The data in this study revealed that one in five respondents (20%) reported using a needle that had previously been used by another person (known as ‘receptive needle-sharing’), and 19% reported giving someone a needle that they had previously used (‘distributive needle-sharing’). Two-thirds (66%) of those who received a needle from another individual reported distributing the same needle following injection, and about a third of all participants (37%) reported reusing their own needle during their last injection.

Analysing the data by gender, Katherine M Rich and colleagues found that the odds were 34% higher that women would engage in receptive needle-sharing, and 67% higher that they would engage in distributive needle-sharing. These findings support prior research that women who inject drugs are more likely to share needles, which should be used to inform harm reduction efforts. However, the authors stressed that the risks associated with social injecting need to be balanced against the protective effects of social injecting (e.g. the latter may mitigate the risk of physical violence and fatal overdoses).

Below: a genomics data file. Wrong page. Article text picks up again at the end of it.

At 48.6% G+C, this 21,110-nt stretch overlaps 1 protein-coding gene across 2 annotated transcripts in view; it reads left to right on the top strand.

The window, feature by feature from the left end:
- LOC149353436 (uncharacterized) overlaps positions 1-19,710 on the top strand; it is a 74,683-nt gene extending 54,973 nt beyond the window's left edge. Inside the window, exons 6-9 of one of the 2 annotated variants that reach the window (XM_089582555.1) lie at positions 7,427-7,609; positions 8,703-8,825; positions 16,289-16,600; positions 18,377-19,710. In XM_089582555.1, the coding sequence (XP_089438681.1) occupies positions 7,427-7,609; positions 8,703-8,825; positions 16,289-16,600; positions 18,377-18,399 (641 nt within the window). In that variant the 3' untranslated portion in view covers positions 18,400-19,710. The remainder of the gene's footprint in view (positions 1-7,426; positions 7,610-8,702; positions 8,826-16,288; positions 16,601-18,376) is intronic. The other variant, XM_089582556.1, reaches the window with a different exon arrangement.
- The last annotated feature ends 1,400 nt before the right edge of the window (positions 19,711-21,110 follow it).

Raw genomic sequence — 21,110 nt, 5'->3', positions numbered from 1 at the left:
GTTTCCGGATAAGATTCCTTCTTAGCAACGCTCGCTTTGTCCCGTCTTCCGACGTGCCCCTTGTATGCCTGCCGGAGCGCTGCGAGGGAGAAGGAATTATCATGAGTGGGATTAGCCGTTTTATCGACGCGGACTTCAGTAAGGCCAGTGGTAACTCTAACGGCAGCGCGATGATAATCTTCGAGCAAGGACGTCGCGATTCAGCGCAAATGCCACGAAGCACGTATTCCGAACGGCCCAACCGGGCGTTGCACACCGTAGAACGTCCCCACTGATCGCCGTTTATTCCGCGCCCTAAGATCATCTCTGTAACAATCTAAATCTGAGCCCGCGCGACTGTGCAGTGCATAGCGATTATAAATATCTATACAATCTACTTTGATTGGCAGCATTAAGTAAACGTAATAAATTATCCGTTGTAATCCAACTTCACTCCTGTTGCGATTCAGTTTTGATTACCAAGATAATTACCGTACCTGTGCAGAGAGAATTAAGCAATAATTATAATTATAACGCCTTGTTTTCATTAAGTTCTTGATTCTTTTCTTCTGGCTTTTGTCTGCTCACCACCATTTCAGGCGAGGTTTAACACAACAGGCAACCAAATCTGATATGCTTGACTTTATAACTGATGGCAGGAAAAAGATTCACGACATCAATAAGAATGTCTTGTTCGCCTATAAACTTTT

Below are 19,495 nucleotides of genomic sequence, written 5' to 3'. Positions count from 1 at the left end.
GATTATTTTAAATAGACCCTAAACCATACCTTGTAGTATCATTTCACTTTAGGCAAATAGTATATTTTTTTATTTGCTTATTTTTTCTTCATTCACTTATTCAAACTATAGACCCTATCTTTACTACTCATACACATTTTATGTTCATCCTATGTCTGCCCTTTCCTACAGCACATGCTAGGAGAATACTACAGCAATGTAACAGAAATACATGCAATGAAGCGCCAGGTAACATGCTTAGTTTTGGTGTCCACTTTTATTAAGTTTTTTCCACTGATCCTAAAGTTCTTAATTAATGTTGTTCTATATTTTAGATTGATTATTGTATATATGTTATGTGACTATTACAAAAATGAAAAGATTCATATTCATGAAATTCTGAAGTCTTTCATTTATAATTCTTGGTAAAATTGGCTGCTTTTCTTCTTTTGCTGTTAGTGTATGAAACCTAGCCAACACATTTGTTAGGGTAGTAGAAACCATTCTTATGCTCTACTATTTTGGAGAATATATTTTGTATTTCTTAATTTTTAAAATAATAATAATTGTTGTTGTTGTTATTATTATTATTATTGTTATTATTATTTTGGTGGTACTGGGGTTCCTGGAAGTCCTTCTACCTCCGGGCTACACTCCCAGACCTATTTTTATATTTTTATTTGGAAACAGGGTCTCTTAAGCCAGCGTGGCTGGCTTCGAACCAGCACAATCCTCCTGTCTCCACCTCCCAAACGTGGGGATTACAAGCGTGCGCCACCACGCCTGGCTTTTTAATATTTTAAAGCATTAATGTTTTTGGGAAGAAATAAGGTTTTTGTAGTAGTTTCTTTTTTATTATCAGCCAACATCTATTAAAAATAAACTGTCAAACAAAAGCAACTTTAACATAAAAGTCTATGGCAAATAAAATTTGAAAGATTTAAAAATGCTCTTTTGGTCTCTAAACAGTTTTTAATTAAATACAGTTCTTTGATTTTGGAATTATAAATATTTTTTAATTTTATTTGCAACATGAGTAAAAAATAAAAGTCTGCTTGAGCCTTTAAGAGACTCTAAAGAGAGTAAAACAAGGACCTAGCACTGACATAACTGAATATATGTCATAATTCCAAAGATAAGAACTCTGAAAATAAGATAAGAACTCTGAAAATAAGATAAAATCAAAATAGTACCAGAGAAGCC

Original article: The association of gender with receptive and distributive needle sharing among individuals who inject drugs. By Katherine M Rich and colleagues. Published in Harm Reduction Journal (2022).

5. Representations of alcohol in women’s magazines

An important component … was a focus on celebrity diet and appearance … in which sobriety was discussed as [a way to achieve] weight loss and maintain… a desired body shape (AM Atkinson and colleagues)

Women’s magazines are potential sources for disseminating public health messages about alcohol. However, an analysis of 20 printed magazines found that articles sent mixed messages about alcohol, and when they did discuss alcohol-related harms, tended to do so in ways that overlooked the structural causes of alcohol-related harms and reproduced regressive gender norms and expectations.

The study explored how alcohol and drinking were depicted in UK women’s magazines over a six-month period between August 2020 and January 2021. Dr AM Atkinson and colleagues found that around a quarter of alcohol-related texts referred to the effects and consequences of drinking. However, these messages were arguably overshadowed by the 36% of texts promoting alcohol, including through direct brand adverts, reviews of new alcohol products, and drink recipes.

Across the board, alcohol was discussed in gendered ways. Pro-alcohol and commercial messages, for example, highlighted pink products and low-calorie options. And health messages, including the benefits of not drinking, were underpinned by unequal expectations of women around beauty, domestic responsibilities, and public behaviour.

Original article: Magazines as contradictory spaces for alcohol messaging: a mixed method content and thematic analysis of UK women’s magazine representations of alcohol and its consumption. By AM Atkinson and colleagues. Published in Drugs: Education, Prevention and Policy (2022).

by Natalie Davies